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Neither Public nor Private: Egypt Without a Viable Engine for Growth

The IMF’s newest loan program involves a number of provisions, some promising and some worrying.

At 10:30 AM on January 11 in Cairo, the cost of $1 broke 30 Egyptian pounds (EGP) for the first time in the country’s history. To satisfy the conditions for Egypt’s latest loan from the IMF, the Central Bank of Egypt has been aggressively devaluing the Egyptian pound, as it moves to a full floatation of the pound, in which the country’s currency will now increase and decrease in value based on market forces rather than have its value set by the central bank. In under a year, the pound has already lost nearly half its value against the US dollar, dropping from 16 EGP to the dollar in March 2022 to around 30 EGP to the dollar at the time of writing, and it is still uncertain how low the pound may go.

The IMF’s new program in Egypt, built on a $3 billion loan from the Fund along with an anticipated $14 billion in additional financing is a Hail Mary to try to stabilize Egypt’s economy in the midst of the country’s latest financial crisis and hard currency shortage. Central to the IMF’s program is the Fund’s demand that Egypt transition to a permanent flexible exchange rate, hence the devaluation and moves toward a full float being witnessed currently.

The program involves a number of provisions, some promising and some worrying. They include new sources of tax revenue, an expansion of social protection, a reduction in energy subsidies, and “fiscal consolidation” (in other words, austerity). There is also a requirement to rein in spending on large projects and ensuring they are affordable, as well as provisions governing the sale of state assets and leveling of the playing field between public sector and private businesses.

The program has the ambitious objective of reducing the role of state-owned enterprises—in which the IMF includes military-owned companies—and encouraging their replacement with “inclusive private sector led growth.” Indeed, Egypt’s Prime Minister Mostafa Madbouly called for just that last year, saying he is aiming for the share of private investment in Egypt’s economy to rise from 30 percent to 65 percent in the coming three years. However, when one examines the market conditions in Egypt and globally, it becomes clear that such an expansion of private investment is clearly unrealistic.

Some recent history

For some perspective on what a tall order this is, Price Managers’ Index (PMI) surveys show that over the past seven years, Egypt’s non-oil and gas private sector has contracted for 75 of the past 84 months. The reasons for the private sector’s lengthy contraction are numerous, but one of the chief challenges cited by managers surveyed was weak domestic demand.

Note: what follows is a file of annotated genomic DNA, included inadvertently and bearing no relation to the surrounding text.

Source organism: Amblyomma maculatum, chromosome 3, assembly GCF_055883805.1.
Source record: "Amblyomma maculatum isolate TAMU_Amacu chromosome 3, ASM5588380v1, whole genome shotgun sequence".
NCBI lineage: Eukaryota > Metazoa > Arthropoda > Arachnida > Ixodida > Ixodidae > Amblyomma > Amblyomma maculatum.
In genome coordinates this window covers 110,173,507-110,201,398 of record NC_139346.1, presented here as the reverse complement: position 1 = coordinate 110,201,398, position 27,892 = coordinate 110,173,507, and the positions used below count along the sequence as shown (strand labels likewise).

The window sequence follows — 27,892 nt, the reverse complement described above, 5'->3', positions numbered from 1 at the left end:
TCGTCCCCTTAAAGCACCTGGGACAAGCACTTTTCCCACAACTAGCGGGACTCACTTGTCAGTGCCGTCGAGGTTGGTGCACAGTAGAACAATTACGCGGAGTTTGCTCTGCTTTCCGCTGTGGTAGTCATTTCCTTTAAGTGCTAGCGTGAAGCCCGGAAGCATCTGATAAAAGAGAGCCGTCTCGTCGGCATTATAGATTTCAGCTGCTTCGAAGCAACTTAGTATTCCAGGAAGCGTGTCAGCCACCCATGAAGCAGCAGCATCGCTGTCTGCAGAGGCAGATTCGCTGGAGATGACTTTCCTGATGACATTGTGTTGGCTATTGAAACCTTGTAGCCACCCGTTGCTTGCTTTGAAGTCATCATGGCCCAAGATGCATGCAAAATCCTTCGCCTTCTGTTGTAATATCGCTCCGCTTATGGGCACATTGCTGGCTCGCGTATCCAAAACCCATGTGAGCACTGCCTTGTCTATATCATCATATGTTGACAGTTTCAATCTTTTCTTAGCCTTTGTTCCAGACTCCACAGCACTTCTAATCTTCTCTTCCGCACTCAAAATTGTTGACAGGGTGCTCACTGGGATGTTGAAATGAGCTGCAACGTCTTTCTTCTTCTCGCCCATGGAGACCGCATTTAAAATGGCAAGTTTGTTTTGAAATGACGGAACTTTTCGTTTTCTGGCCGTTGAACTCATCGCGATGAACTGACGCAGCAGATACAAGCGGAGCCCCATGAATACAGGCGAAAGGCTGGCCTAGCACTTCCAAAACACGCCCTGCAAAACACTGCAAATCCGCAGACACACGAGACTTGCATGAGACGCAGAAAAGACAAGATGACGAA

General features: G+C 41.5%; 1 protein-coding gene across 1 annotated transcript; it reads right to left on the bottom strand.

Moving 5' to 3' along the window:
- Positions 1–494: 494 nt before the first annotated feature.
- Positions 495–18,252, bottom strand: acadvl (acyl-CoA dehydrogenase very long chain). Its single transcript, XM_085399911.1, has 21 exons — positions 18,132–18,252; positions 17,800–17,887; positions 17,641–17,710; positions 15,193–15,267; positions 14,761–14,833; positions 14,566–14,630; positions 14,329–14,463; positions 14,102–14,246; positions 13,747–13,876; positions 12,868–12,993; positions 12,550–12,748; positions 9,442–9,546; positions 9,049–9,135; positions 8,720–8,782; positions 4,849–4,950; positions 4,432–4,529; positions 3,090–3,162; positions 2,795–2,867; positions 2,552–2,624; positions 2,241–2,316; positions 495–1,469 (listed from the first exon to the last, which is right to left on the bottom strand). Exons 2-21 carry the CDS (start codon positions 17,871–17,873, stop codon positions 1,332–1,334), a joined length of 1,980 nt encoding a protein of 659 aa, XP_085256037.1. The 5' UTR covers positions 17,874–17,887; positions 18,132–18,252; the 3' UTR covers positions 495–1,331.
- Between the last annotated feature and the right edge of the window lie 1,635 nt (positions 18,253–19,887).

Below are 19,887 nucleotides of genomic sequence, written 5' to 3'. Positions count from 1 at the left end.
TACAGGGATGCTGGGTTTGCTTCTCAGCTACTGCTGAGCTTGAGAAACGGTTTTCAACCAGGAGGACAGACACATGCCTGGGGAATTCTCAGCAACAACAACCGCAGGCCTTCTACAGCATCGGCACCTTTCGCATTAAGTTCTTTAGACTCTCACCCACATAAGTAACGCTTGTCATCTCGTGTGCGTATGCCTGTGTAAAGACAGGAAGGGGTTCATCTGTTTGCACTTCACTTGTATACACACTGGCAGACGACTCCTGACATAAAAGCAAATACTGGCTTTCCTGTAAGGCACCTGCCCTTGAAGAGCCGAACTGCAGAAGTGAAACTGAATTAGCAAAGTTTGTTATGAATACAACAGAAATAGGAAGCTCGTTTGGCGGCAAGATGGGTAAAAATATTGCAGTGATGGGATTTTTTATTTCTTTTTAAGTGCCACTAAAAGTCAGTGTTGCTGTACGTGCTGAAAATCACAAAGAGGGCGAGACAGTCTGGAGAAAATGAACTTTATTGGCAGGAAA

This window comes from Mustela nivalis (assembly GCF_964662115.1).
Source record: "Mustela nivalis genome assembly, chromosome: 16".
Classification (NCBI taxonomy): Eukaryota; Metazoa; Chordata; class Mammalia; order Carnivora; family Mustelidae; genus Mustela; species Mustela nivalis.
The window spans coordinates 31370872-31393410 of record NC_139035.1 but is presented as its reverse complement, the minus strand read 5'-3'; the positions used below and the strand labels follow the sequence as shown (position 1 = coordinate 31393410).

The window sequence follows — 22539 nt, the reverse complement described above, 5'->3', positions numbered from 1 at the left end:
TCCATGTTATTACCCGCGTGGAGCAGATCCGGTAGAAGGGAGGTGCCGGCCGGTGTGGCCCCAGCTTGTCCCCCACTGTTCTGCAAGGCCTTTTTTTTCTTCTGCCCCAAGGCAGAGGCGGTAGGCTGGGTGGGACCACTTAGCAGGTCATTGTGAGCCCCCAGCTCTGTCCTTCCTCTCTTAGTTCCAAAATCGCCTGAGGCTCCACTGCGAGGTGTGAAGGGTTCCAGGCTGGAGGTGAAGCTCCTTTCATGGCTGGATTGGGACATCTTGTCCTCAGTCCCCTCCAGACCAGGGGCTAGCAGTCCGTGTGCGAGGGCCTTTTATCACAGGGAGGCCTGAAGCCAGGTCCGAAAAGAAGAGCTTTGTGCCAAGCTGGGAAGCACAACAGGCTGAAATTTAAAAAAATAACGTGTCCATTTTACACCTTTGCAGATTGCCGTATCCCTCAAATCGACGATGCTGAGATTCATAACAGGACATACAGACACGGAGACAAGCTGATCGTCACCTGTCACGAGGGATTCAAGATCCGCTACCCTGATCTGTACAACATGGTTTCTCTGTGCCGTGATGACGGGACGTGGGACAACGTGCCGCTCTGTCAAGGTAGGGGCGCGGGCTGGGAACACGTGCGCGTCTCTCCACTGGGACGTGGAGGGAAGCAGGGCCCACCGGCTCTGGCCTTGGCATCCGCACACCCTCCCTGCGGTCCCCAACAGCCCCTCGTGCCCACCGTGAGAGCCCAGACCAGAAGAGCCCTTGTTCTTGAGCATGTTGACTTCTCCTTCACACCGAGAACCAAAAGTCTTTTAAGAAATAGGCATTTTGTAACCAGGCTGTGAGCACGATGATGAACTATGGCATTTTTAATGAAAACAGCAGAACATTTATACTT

In the two years before the IMF’s 2016 bailout of Egypt, a hard currency shortage led the country’s central bank to impose capital controls and restrict access to a dwindling supply of hard currency, keeping them for imports of essential goods, external debt payments, and preserving the peg of the Egyptian pound to the US dollar.

During that time, a massive parallel market for hard currency emerged, with its own exchange rate. The parallel market even operated internationally, with Egyptian expatriate workers paying their Saudi rials or Kuwaiti dinars to dealers in the countries where they worked, who then had partners in Egypt who would disburse Egyptian pounds to awaiting relatives at the black-market rate. In 2015, before new reforms were introduced, the central bank governor at the time Hisham Ramez estimated that as much as 90 percent of Egypt’s remittances were being lost to the parallel market, circumventing the country’s official banking system and starving banks of much needed hard currency liquidity. For perspective on the seriousness of this issue, remittances in recent years have brought more dollars to Egypt than Suez Canal revenue, Foreign Direct Investment (FDI), and tourism combined.

Throughout 2015 and 2016, businesses bought dollars on the black market to finance their imports. This was necessary for sellers of imported goods as well as the many manufacturers who required imported inputs for their factories. Inflation rose, purchasing power declined, and the informal economy grew. Finally, when a deal was struck with the IMF in the fall of 2016 the Egyptian pound was ‘floated’ by Tarek Amer, Egypt’s new central bank governor. It soon became clear, however, that the pound was not floating and was just being surreptitiously pegged to the dollar at its newly devalued price, despite claims by Amer to the contrary. The Egyptian pound lost approximately half its value to the US dollar in the float/devaluation of 2016, contributing to a spike in inflation that exceeded 30 percent according to government statistics.

Consumers were cutting back on eating meat, chicken, and even vegetables as they struggled to meet the punishing rise in the cost of living. Local businesses suffered and struggled to find ready buyers with enough resources to sell to. Inflation was driven by the devaluation, a government printing money at an alarming pace, and IMF conditions of the loan such as the imposition of a 14 percent VAT on most consumer goods and the cutting of a series of energy subsidies on fuel, natural gas, and electricity. This caused the price of transportation, refrigeration, and manufacturing to rise even further. Inflation levels and the collapse of the pound reportedly surprised IMF officials who failed to anticipate such a dramatic deterioration.

These subsidy cuts and austerity measures were supposed to be offset with targeted cash assistance to those in need. However, the infrastructure for this was being erected while the spikes in inflation were underway, leaving tens of millions of Egyptians to endure years of economic pain without cash support.